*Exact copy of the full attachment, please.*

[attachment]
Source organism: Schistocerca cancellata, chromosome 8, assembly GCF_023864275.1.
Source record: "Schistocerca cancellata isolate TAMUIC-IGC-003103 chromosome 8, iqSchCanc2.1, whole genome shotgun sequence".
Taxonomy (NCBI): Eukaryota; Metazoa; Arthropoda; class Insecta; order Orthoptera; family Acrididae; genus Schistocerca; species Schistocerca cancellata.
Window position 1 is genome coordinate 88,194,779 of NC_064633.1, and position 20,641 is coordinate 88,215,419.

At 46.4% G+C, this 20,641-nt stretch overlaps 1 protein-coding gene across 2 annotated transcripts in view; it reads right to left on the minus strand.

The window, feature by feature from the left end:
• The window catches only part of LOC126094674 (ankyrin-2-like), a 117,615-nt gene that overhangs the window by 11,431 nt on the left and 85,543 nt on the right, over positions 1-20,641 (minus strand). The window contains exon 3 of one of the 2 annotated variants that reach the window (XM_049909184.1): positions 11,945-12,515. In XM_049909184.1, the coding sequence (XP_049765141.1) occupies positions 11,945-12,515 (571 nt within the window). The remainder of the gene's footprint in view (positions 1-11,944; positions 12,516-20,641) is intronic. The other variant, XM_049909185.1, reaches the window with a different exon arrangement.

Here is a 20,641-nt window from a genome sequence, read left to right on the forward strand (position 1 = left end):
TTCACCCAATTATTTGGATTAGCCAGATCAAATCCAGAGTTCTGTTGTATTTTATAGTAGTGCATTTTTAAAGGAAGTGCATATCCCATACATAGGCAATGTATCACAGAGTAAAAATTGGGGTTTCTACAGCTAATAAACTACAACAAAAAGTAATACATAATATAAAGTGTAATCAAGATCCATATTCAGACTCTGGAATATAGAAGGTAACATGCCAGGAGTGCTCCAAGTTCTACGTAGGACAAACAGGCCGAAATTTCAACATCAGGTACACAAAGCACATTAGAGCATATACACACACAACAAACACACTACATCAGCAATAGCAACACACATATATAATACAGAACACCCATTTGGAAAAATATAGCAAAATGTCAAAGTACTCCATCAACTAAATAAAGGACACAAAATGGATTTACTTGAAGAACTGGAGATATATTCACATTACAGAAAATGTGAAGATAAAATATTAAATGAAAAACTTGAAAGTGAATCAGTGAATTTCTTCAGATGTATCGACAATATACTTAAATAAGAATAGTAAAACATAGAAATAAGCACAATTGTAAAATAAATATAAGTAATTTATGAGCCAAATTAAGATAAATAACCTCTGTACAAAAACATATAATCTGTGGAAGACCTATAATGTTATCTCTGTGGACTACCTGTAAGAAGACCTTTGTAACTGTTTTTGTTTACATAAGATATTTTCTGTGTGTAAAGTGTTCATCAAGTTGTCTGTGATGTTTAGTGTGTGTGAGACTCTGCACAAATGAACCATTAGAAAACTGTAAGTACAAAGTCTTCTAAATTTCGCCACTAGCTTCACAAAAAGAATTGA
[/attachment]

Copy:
Source organism: Schistocerca cancellata, chromosome 8, assembly GCF_023864275.1.
Source record: "Schistocerca cancellata isolate TAMUIC-IGC-003103 chromosome 8, iqSchCanc2.1, whole genome shotgun sequence".
Taxonomy (NCBI): Eukaryota; Metazoa; Arthropoda; class Insecta; order Orthoptera; family Acrididae; genus Schistocerca; species Schistocerca cancellata.
Window position 1 is genome coordinate 88,194,779 of NC_064633.1, and position 20,641 is coordinate 88,215,419.

At 46.4% G+C, this 20,641-nt stretch overlaps 1 protein-coding gene across 2 annotated transcripts in view; it reads right to left on the minus strand.

The window, feature by feature from the left end:
• The window catches only part of LOC126094674 (ankyrin-2-like), a 117,615-nt gene that overhangs the window by 11,431 nt on the left and 85,543 nt on the right, over positions 1-20,641 (minus strand). The window contains exon 3 of one of the 2 annotated variants that reach the window (XM_049909184.1): positions 11,945-12,515. In XM_049909184.1, the coding sequence (XP_049765141.1) occupies positions 11,945-12,515 (571 nt within the window). The remainder of the gene's footprint in view (positions 1-11,944; positions 12,516-20,641) is intronic. The other variant, XM_049909185.1, reaches the window with a different exon arrangement.

Here is a 20,641-nt window from a genome sequence, read left to right on the forward strand (position 1 = left end):
TTCACCCAATTATTTGGATTAGCCAGATCAAATCCAGAGTTCTGTTGTATTTTATAGTAGTGCATTTTTAAAGGAAGTGCATATCCCATACATAGGCAATGTATCACAGAGTAAAAATTGGGGTTTCTACAGCTAATAAACTACAACAAAAAGTAATACATAATATAAAGTGTAATCAAGATCCATATTCAGACTCTGGAATATAGAAGGTAACATGCCAGGAGTGCTCCAAGTTCTACGTAGGACAAACAGGCCGAAATTTCAACATCAGGTACACAAAGCACATTAGAGCATATACACACACAACAAACACACTACATCAGCAATAGCAACACACATATATAATACAGAACACCCATTTGGAAAAATATAGCAAAATGTCAAAGTACTCCATCAACTAAATAAAGGACACAAAATGGATTTACTTGAAGAACTGGAGATATATTCACATTACAGAAAATGTGAAGATAAAATATTAAATGAAAAACTTGAAAGTGAATCAGTGAATTTCTTCAGATGTATCGACAATATACTTAAATAAGAATAGTAAAACATAGAAATAAGCACAATTGTAAAATAAATATAAGTAATTTATGAGCCAAATTAAGATAAATAACCTCTGTACAAAAACATATAATCTGTGGAAGACCTATAATGTTATCTCTGTGGACTACCTGTAAGAAGACCTTTGTAACTGTTTTTGTTTACATAAGATATTTTCTGTGTGTAAAGTGTTCATCAAGTTGTCTGTGATGTTTAGTGTGTGTGAGACTCTGCACAAATGAACCATTAGAAAACTGTAAGTACAAAGTCTTCTAAATTTCGCCACTAGCTTCACAAAAAGAATTGA